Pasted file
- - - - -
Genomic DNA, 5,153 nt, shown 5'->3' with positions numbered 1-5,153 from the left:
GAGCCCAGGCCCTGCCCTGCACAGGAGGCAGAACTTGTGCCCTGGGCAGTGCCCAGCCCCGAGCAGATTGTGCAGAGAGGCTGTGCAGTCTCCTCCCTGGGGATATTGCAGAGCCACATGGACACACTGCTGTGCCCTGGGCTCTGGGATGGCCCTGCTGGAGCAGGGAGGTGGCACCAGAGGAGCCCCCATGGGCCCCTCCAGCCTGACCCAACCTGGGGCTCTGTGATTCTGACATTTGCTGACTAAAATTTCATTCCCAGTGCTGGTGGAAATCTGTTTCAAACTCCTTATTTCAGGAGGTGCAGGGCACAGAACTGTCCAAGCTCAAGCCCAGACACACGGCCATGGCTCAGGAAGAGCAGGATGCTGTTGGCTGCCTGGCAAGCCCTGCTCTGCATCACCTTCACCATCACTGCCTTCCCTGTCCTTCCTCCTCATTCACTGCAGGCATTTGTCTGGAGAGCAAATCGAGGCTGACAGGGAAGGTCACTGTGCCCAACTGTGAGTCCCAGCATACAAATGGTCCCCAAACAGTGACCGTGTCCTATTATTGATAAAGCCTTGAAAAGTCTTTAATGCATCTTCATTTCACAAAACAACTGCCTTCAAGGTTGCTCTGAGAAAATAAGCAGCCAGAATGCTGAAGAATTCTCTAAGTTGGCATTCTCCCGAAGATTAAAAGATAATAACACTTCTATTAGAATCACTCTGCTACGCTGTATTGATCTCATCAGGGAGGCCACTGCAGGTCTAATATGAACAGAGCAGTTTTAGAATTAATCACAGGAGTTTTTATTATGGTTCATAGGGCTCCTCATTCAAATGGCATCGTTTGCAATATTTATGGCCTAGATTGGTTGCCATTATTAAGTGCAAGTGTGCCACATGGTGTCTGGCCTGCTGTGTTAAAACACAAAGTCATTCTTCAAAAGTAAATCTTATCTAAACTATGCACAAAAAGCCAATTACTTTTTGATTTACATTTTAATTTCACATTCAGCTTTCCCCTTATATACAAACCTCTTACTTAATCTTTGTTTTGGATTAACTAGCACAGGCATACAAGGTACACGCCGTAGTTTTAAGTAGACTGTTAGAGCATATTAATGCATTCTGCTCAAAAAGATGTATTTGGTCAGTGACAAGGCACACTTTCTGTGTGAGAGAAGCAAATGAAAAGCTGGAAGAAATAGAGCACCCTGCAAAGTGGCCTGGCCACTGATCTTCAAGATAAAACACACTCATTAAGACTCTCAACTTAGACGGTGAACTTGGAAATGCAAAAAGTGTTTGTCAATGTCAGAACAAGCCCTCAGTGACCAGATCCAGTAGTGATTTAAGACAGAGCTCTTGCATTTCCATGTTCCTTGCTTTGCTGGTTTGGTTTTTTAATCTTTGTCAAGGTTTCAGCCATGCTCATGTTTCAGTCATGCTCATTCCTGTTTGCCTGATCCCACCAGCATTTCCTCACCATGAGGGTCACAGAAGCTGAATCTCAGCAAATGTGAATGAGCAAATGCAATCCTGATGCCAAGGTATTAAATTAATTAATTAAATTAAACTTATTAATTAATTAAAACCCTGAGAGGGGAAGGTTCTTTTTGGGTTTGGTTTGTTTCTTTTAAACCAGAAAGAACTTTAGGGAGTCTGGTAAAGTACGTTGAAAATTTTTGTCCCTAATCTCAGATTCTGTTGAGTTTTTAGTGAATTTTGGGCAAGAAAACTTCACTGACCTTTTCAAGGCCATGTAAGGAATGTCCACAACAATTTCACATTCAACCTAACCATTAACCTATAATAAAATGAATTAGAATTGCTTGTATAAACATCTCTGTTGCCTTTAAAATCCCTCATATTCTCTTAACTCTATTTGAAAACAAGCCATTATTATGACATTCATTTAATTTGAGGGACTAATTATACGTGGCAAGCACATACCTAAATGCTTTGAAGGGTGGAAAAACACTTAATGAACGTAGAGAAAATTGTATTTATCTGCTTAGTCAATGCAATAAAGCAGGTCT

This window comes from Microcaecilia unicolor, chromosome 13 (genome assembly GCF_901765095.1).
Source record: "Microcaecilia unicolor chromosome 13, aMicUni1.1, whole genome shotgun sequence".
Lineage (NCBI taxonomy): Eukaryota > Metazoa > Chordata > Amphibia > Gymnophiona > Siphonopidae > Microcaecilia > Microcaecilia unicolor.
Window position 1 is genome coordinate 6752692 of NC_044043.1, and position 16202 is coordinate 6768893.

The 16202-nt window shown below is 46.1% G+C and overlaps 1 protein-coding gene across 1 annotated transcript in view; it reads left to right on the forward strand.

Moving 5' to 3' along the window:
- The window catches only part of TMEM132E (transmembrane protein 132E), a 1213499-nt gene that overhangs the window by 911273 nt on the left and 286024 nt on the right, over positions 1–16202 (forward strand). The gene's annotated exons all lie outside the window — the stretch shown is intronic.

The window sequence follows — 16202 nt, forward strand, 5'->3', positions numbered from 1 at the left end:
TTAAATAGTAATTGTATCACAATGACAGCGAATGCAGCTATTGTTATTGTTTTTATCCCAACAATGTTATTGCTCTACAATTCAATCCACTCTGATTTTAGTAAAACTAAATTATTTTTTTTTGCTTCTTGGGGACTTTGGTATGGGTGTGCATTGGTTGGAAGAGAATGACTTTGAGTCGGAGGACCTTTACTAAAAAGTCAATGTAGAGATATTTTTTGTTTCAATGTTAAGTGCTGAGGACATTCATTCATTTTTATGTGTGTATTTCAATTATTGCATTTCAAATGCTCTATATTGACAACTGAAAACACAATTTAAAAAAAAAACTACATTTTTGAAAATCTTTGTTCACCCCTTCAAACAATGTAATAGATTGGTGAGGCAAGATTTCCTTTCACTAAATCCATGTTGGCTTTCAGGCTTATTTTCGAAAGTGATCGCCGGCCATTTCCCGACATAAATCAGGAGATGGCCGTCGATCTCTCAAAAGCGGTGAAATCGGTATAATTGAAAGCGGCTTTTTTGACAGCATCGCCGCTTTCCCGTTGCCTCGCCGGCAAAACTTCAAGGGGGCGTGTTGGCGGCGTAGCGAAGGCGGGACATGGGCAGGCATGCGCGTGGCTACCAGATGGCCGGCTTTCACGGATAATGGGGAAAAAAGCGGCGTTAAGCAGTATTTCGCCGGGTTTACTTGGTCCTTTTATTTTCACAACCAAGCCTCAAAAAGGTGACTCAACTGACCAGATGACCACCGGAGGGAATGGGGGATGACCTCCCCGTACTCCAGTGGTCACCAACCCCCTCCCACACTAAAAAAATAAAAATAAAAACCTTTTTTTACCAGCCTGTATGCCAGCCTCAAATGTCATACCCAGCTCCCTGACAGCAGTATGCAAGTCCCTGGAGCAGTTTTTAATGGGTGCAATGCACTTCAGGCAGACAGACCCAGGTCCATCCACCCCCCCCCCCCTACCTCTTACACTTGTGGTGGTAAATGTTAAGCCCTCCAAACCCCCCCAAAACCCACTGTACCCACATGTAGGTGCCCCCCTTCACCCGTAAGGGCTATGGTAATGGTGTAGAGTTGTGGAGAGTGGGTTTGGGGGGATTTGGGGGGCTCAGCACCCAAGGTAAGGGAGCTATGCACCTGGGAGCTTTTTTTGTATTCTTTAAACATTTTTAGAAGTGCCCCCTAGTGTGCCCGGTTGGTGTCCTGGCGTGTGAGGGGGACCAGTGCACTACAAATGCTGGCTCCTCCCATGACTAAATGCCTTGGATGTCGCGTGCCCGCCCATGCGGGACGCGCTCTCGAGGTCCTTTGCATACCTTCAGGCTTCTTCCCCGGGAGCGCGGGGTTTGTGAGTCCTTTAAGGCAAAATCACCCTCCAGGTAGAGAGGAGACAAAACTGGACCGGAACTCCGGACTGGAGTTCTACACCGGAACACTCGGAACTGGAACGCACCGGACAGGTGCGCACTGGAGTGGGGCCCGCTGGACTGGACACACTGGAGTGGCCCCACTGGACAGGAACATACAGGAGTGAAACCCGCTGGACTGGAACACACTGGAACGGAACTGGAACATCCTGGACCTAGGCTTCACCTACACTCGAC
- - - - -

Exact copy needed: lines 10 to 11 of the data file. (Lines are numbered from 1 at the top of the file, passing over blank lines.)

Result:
The window sequence follows — 16202 nt, forward strand, 5'->3', positions numbered from 1 at the left end:
TTAAATAGTAATTGTATCACAATGACAGCGAATGCAGCTATTGTTATTGTTTTTATCCCAACAATGTTATTGCTCTACAATTCAATCCACTCTGATTTTAGTAAAACTAAATTATTTTTTTTTGCTTCTTGGGGACTTTGGTATGGGTGTGCATTGGTTGGAAGAGAATGACTTTGAGTCGGAGGACCTTTACTAAAAAGTCAATGTAGAGATATTTTTTGTTTCAATGTTAAGTGCTGAGGACATTCATTCATTTTTATGTGTGTATTTCAATTATTGCATTTCAAATGCTCTATATTGACAACTGAAAACACAATTTAAAAAAAAAACTACATTTTTGAAAATCTTTGTTCACCCCTTCAAACAATGTAATAGATTGGTGAGGCAAGATTTCCTTTCACTAAATCCATGTTGGCTTTCAGGCTTATTTTCGAAAGTGATCGCCGGCCATTTCCCGACATAAATCAGGAGATGGCCGTCGATCTCTCAAAAGCGGTGAAATCGGTATAATTGAAAGCGGCTTTTTTGACAGCATCGCCGCTTTCCCGTTGCCTCGCCGGCAAAACTTCAAGGGGGCGTGTTGGCGGCGTAGCGAAGGCGGGACATGGGCAGGCATGCGCGTGGCTACCAGATGGCCGGCTTTCACGGATAATGGGGAAAAAAGCGGCGTTAAGCAGTATTTCGCCGGGTTTACTTGGTCCTTTTATTTTCACAACCAAGCCTCAAAAAGGTGACTCAACTGACCAGATGACCACCGGAGGGAATGGGGGATGACCTCCCCGTACTCCAGTGGTCACCAACCCCCTCCCACACTAAAAAAATAAAAATAAAAACCTTTTTTTACCAGCCTGTATGCCAGCCTCAAATGTCATACCCAGCTCCCTGACAGCAGTATGCAAGTCCCTGGAGCAGTTTTTAATGGGTGCAATGCACTTCAGGCAGACAGACCCAGGTCCATCCACCCCCCCCCCCCTACCTCTTACACTTGTGGTGGTAAATGTTAAGCCCTCCAAACCCCCCCAAAACCCACTGTACCCACATGTAGGTGCCCCCCTTCACCCGTAAGGGCTATGGTAATGGTGTAGAGTTGTGGAGAGTGGGTTTGGGGGGATTTGGGGGGCTCAGCACCCAAGGTAAGGGAGCTATGCACCTGGGAGCTTTTTTTGTATTCTTTAAACATTTTTAGAAGTGCCCCCTAGTGTGCCCGGTTGGTGTCCTGGCGTGTGAGGGGGACCAGTGCACTACAAATGCTGGCTCCTCCCATGACTAAATGCCTTGGATGTCGCGTGCCCGCCCATGCGGGACGCGCTCTCGAGGTCCTTTGCATACCTTCAGGCTTCTTCCCCGGGAGCGCGGGGTTTGTGAGTCCTTTAAGGCAAAATCACCCTCCAGGTAGAGAGGAGACAAAACTGGACCGGAACTCCGGACTGGAGTTCTACACCGGAACACTCGGAACTGGAACGCACCGGACAGGTGCGCACTGGAGTGGGGCCCGCTGGACTGGACACACTGGAGTGGCCCCACTGGACAGGAACATACAGGAGTGAAACCCGCTGGACTGGAACACACTGGAACGGAACTGGAACATCCTGGACCTAGGCTTCACCTACACTCGAC